Negotiation research has applied various paradigms. Game-theoretic approaches, such as the Prisoners’ Dilemma and related matrix games, in which simultaneous choices together influence two parties’ outcomes, explore how people handle the conflict between immediate self-interest and longer-term collective interests (see Van Lange, Joireman, Parks, & Van Dijk, 2013, for a review). A paradigm to investigate behavior in purely distributive settings is the Ultimatum Bargaining Game (Güth, Schmittberger, & Schwarze, 1982). It models the end phase of a negotiation: one player offers a division of a certain resource (e.g., €100 split 50–50), and the other player can either accept, in which case the offer is carried out, or reject, in which case both players get nothing. Studies in ultimatum bargaining have consistently shown that even in distributive one-shot interactions, bargainers not only try and maximize their own outcomes, but are also driven by other-regarding preference, can reject unfair offers (Güth & Kocher, 2014), are concerned about being and appearing fair (Van Dijk, De Cremer, & Handgraaf, 2004), and are affected by their own and a counterpart’s emotions (Lelieveld, Van Dijk, Van Beest, & Van Kleef, 2012).
While ultimatum bargaining is a context-free simulation of a distributive negotiation, integrative negotiation has predominantly been studied in richer contexts that simulate real-life decision-making. Research has largely relied on negotiation simulations to identify and analyze participants’ behaviors and measured economic outcomes (Thompson, 1990). Field studies on negotiation behavior have been conducted to a much smaller extent (Sharma, Bottom, & Elfenbein, 2013).
The remainder of this article will first describe the strategy and planning for negotiations, and the behavior and outcomes of negotiations. It will then cover research on factors that affect behavior and outcome in integrative negotiation, starting with intrapersonal factors, such as cognitions and emotions. Then aspects of the social context, such as gender, power, culture, and group constellations will be covered, before moving on to aspects of the situational context, such as time, communication media, and conflict issues, and concluding with some emerging lines of research.
Negotiation Preparation and Goals
The Goal of Negotiations
The goal of negotiations may be deal-making or dispute resolution. Before entering the actual negotiation, well-prepared negotiators define the goals they want to achieve and the key issues they need to address in order to achieve these goals (Lewicki et al., 2021). Deal-making (e.g., a student selling his bike) involves two or more parties who have some common goals (e.g., transferring ownership of the bike from the seller to the buyer) and some incompatible goals (receiving a high price vs. paying a low price), and try and negotiate an agreement that is better for both than the status quo (the seller keeping the bike) or any alternative agreements with third parties (e.g., selling the bike to someone else or buying a different bike). Negotiation with the aim of dispute resolution (e.g., a student complaining about the noise a flatmate makes) occurs when parties who are dependent on each other (e.g., because they share a flat) realize that they are blocking each other’s goal attainment (preparing for an exam vs. listening to punk rock) and negotiate what can be done to solve the problem.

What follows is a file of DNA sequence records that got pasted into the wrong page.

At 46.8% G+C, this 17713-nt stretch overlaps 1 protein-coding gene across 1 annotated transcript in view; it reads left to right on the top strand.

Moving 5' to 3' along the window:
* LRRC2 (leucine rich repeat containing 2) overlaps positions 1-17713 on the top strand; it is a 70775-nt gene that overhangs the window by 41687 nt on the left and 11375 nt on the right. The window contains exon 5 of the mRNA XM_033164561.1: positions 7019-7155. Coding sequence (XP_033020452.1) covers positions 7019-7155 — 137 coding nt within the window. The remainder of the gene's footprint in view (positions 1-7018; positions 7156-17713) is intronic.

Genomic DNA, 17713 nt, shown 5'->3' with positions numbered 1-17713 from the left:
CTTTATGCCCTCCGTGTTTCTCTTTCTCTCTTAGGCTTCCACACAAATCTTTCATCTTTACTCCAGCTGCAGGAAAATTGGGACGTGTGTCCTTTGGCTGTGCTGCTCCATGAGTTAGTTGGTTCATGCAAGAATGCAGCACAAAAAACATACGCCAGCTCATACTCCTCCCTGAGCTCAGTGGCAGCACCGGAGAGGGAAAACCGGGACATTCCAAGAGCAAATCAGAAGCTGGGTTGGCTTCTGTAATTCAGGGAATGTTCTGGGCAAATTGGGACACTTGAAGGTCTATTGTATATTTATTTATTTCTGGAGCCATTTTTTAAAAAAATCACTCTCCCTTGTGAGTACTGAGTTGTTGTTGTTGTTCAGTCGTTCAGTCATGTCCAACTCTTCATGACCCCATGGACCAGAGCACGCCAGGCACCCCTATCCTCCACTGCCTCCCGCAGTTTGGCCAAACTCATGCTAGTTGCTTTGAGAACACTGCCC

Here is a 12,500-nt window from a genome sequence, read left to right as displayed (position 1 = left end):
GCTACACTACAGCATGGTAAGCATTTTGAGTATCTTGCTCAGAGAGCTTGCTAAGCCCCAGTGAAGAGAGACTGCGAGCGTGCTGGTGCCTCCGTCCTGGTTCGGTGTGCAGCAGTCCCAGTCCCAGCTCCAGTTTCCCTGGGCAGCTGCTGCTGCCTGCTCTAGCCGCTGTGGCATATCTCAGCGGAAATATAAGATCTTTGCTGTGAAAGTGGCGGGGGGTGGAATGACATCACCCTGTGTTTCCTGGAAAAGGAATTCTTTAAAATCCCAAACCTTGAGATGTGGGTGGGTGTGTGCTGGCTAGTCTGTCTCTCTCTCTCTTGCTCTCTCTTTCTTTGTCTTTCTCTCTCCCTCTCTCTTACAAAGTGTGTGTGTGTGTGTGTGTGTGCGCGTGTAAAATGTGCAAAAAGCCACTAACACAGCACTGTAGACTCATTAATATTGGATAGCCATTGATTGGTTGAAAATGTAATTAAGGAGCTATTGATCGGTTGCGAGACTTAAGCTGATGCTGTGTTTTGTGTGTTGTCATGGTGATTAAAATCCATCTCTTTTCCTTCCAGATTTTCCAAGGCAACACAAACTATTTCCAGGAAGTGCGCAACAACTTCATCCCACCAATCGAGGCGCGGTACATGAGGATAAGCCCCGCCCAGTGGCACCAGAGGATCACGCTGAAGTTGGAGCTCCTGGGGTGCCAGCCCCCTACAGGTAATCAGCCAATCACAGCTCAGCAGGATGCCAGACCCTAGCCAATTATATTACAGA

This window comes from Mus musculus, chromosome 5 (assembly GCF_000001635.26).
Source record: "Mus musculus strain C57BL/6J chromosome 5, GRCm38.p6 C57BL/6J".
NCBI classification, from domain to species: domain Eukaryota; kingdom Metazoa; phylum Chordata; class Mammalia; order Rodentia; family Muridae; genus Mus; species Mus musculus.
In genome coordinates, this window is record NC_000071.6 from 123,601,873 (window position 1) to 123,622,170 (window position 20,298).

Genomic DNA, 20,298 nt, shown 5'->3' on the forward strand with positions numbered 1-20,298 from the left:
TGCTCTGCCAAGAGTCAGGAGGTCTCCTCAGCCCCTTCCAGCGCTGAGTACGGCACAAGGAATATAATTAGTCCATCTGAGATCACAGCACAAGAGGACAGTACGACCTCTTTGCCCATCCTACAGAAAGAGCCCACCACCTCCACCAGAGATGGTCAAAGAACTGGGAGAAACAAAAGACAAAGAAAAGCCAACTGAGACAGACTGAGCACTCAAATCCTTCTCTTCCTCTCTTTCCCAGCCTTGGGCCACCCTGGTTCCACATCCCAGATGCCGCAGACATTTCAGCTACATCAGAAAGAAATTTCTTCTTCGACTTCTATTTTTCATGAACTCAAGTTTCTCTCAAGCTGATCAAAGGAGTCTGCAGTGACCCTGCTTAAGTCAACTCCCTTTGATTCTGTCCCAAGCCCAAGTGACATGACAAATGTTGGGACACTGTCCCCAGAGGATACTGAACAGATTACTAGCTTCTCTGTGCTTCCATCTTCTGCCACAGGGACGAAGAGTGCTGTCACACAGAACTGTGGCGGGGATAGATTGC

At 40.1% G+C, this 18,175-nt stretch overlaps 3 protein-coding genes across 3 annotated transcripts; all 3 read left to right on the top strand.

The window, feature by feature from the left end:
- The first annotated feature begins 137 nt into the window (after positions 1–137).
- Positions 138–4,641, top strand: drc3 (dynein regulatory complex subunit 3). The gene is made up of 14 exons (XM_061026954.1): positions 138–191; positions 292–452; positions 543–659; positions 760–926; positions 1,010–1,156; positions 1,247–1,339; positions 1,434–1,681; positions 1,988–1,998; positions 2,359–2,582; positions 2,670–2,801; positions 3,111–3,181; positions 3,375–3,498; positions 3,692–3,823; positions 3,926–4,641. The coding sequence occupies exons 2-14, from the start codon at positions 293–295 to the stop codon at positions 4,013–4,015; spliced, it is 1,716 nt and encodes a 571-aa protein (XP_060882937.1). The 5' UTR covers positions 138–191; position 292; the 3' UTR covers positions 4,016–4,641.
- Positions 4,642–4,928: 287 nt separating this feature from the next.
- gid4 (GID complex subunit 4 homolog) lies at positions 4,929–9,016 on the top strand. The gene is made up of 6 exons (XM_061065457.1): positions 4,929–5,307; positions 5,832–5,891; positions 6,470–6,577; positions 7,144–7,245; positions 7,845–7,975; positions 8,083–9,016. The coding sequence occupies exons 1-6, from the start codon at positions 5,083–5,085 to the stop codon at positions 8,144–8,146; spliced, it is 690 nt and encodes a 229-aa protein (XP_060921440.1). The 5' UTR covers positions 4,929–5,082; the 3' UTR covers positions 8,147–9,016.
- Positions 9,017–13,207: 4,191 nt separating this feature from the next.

Preparing for Negotiations
Negotiators are advised to define their alternatives, targets, and limits, and to prepare an opening offer (Lewicki et al., 2021). Figure 1 shows the key points in the example of a student selling his bike to another student. The target point is the point at which each negotiator aspires to reach a settlement. For example, the seller hopes to sell his bike for €280, and the buyer hopes to buy it for €190. By making opening offers beyond their targets, negotiators create leeway for concessions while pursuing their goal. In the bike example, the seller has prepared an opening offer (e.g., an asking price) of €320, while the buyer planned to start the negotiation by offering to pay €150. Well-prepared negotiators define their limits before entering a negotiation by setting a resistance point, that is, the price below which a settlement is not acceptable (Lewicki et al., 2021). If, for example, the seller would accept any price above €200 and the buyer is willing to pay up to €280, it is likely that they settle on a price somewhere in this range. This zone between the two parties’ resistance points is called zone of potential agreements (ZOPA; Lewicki et al., 2021).
Well-prepared negotiators are aware of the alternative they have to reaching a deal in the upcoming negotiation, in particular of their best alternative to a negotiated agreement (BATNA; Fisher et al., 2012). As the quality of a negotiator’s BATNA defines their need to reach an agreement, and thus their dependency on their counterpart, attractive BATNAs increase a negotiator’s power.